February 6, 1935

IND

Alan Webster Neill

Independent

Mr. NEILL:

No.

Topic:   INCOME TAX
Subtopic:   PROPOSED RESTRICTION OF CERTAIN EXEMPTIONS TO CANADIANS OR BRITISH SUBJECTS
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CON

Edgar Nelson Rhodes (Minister of Finance and Receiver General)

Conservative (1867-1942)

Mr. RHODES:

If as the hon. member apparently assumes it would involve an increase in revenue there might be some virtue in the suggestion, because if I mistake not the hon. member's idea is to assist in increasing the revenues, as he had advocated at previous sessions. If the resolution were carried in its literal terms and taxation were imposed as provided by it, all the income of foreign residents in Canada would be involved; because he specifically states that the income tax exemption shall not apply. I take that to mean that he would tax the wages and small salaries of those who would be affected by the application of the tax. Information I have received from the income tax branch is to the effect that the machinery which would be required to deal with the collection of incomes now exempt, namely incomes in the smaller brackets, would involve an expenditure which would be greater than the amount returned to the treasury. In the lowest bracket of those who pay income tax in Canada there were in the year 1932-33 631276 persons who paid income tax amounting to $416,776.46. That sum is exactly 1-5 per cent of the total amount collected from individuals. These figures would indicate that from the large number of persons in the lower brackets we received only a small per-

centage of the total tax collected. One could only hazard a guess as to how many thousands might be included among those who would be called upon to pay income tax if the government were to accept this resolution and to bring down legislation based upon it. But I submit that even if it meant many thousands, their income in the main would be in the lower brackets, because my hon. friend would remove the exemptions; and the amount of money therefore which we would receive into the treasury would be only a fraction of the total income tax collected. As I have said, the officials of the income tax branch advise me that the probabilities are that the costs of collection and the machinery of collection which it would be necessary to set up in order to deal witfi it would involve a greater outlay than the treasury would receive in income as a result, of its application.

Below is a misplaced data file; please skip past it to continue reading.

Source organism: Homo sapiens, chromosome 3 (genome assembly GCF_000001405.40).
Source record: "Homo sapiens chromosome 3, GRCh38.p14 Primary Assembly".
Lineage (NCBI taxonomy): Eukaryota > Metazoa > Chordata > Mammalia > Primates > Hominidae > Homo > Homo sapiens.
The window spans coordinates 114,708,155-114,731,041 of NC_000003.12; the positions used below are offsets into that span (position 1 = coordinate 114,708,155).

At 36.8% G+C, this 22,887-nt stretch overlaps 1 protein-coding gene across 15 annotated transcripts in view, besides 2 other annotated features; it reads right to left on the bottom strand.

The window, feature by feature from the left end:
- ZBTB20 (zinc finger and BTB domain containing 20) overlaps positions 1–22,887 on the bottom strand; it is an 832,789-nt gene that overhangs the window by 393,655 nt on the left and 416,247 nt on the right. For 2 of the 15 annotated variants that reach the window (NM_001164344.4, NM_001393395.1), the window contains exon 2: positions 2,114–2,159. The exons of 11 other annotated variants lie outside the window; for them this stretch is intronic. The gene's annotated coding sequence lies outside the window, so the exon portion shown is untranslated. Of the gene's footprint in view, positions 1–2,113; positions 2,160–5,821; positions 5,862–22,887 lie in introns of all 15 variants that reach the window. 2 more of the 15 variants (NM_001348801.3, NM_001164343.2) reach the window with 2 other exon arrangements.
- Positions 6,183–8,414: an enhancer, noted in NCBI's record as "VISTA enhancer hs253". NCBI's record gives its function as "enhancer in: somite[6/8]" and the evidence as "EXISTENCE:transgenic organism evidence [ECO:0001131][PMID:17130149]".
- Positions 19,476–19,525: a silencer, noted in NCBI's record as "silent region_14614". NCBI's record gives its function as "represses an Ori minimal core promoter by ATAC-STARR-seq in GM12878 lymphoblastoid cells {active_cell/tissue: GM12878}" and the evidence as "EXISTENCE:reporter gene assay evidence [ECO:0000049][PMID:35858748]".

I might point out further that with respect to the number I have given, those who are in the lower brackets represent forty per cent of the total number of income taxpayers in Canada, and yet, as I have indicated, the amount collected from them represents but 1'5 per cent of the total income tax collected. I do not stress that angle, although I think it is fair that we should respect the advice given to us by those whose business it is to deal with the collection of income tax.

Should the resolution be adopted and the principle it asserts be put into operation, not only would we be certain, as I have indicated, to invite reprisals on the part of our friendly neighbour to the south, to the detriment, on balance, of Canada and Canadian citizens because of the reasons I have given, but I would point out that at the moment we are in negotiation with our friends to the south in matters of trade, and it would strike me as being a very inopportune time to take a step of this kind while those negotiations are in progress. I do not know that I would stress that phase of the argument, but I do submit that it certainly is not good neighbourliness and it would not be good tactics, bearing particularly in mind the fact that a similar attempt has not been made by the United States to deal similarly with Canadian residents in that country.

Topic:   INCOME TAX
Subtopic:   PROPOSED RESTRICTION OF CERTAIN EXEMPTIONS TO CANADIANS OR BRITISH SUBJECTS
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LIB

Albert Edward Munn

Liberal

Mr. MUNN:

In other words, be very careful you do not offend them at the present time.

Topic:   INCOME TAX
Subtopic:   PROPOSED RESTRICTION OF CERTAIN EXEMPTIONS TO CANADIANS OR BRITISH SUBJECTS
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CON

Edgar Nelson Rhodes (Minister of Finance and Receiver General)

Conservative (1867-1942)

Mr. RHODES:

No, that is not the argument at all, Mr. Speaker. I just leave it to the common sense judgment of the house whether, when you are in the midst of negotia-